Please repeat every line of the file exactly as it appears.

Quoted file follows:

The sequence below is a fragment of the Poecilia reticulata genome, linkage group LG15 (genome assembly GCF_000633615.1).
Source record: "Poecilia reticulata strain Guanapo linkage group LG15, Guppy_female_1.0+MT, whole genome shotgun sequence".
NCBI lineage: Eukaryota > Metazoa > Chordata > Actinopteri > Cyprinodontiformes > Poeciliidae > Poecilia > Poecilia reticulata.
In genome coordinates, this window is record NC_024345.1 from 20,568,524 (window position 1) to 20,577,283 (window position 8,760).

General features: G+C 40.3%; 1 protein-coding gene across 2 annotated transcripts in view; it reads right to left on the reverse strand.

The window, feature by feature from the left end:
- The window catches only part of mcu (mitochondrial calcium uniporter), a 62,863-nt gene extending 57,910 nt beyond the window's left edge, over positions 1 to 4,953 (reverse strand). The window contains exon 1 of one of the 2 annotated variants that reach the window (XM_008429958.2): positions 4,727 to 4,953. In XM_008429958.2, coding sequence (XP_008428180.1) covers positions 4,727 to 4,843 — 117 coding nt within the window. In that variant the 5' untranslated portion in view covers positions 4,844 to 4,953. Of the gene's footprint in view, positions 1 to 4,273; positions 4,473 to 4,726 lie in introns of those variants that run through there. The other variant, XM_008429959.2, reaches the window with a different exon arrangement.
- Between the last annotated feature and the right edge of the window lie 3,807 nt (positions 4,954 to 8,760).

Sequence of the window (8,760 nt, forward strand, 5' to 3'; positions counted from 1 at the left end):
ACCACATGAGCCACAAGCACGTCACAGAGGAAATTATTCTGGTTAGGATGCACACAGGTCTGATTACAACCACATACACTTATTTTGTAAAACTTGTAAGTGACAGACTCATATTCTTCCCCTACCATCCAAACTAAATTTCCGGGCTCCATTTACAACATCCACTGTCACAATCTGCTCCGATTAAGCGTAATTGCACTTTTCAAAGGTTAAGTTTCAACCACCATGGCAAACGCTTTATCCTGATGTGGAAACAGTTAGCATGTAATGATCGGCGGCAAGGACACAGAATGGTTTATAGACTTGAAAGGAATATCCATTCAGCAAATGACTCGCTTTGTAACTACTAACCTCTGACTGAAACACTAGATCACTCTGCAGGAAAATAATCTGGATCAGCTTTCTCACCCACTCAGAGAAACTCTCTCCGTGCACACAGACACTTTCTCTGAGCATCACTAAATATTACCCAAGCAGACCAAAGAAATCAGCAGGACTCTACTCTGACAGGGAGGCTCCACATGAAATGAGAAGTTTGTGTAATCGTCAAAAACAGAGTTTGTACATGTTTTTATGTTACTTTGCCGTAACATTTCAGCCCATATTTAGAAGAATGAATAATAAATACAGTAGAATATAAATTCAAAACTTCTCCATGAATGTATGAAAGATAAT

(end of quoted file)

The sequence below is a fragment of the Poecilia reticulata genome, linkage group LG15 (genome assembly GCF_000633615.1).
Source record: "Poecilia reticulata strain Guanapo linkage group LG15, Guppy_female_1.0+MT, whole genome shotgun sequence".
NCBI lineage: Eukaryota > Metazoa > Chordata > Actinopteri > Cyprinodontiformes > Poeciliidae > Poecilia > Poecilia reticulata.
In genome coordinates, this window is record NC_024345.1 from 20,568,524 (window position 1) to 20,577,283 (window position 8,760).

General features: G+C 40.3%; 1 protein-coding gene across 2 annotated transcripts in view; it reads right to left on the reverse strand.

The window, feature by feature from the left end:
- The window catches only part of mcu (mitochondrial calcium uniporter), a 62,863-nt gene extending 57,910 nt beyond the window's left edge, over positions 1 to 4,953 (reverse strand). The window contains exon 1 of one of the 2 annotated variants that reach the window (XM_008429958.2): positions 4,727 to 4,953. In XM_008429958.2, coding sequence (XP_008428180.1) covers positions 4,727 to 4,843 — 117 coding nt within the window. In that variant the 5' untranslated portion in view covers positions 4,844 to 4,953. Of the gene's footprint in view, positions 1 to 4,273; positions 4,473 to 4,726 lie in introns of those variants that run through there. The other variant, XM_008429959.2, reaches the window with a different exon arrangement.
- Between the last annotated feature and the right edge of the window lie 3,807 nt (positions 4,954 to 8,760).

Sequence of the window (8,760 nt, forward strand, 5' to 3'; positions counted from 1 at the left end):
ACCACATGAGCCACAAGCACGTCACAGAGGAAATTATTCTGGTTAGGATGCACACAGGTCTGATTACAACCACATACACTTATTTTGTAAAACTTGTAAGTGACAGACTCATATTCTTCCCCTACCATCCAAACTAAATTTCCGGGCTCCATTTACAACATCCACTGTCACAATCTGCTCCGATTAAGCGTAATTGCACTTTTCAAAGGTTAAGTTTCAACCACCATGGCAAACGCTTTATCCTGATGTGGAAACAGTTAGCATGTAATGATCGGCGGCAAGGACACAGAATGGTTTATAGACTTGAAAGGAATATCCATTCAGCAAATGACTCGCTTTGTAACTACTAACCTCTGACTGAAACACTAGATCACTCTGCAGGAAAATAATCTGGATCAGCTTTCTCACCCACTCAGAGAAACTCTCTCCGTGCACACAGACACTTTCTCTGAGCATCACTAAATATTACCCAAGCAGACCAAAGAAATCAGCAGGACTCTACTCTGACAGGGAGGCTCCACATGAAATGAGAAGTTTGTGTAATCGTCAAAAACAGAGTTTGTACATGTTTTTATGTTACTTTGCCGTAACATTTCAGCCCATATTTAGAAGAATGAATAATAAATACAGTAGAATATAAATTCAAAACTTCTCCATGAATGTATGAAAGATAAT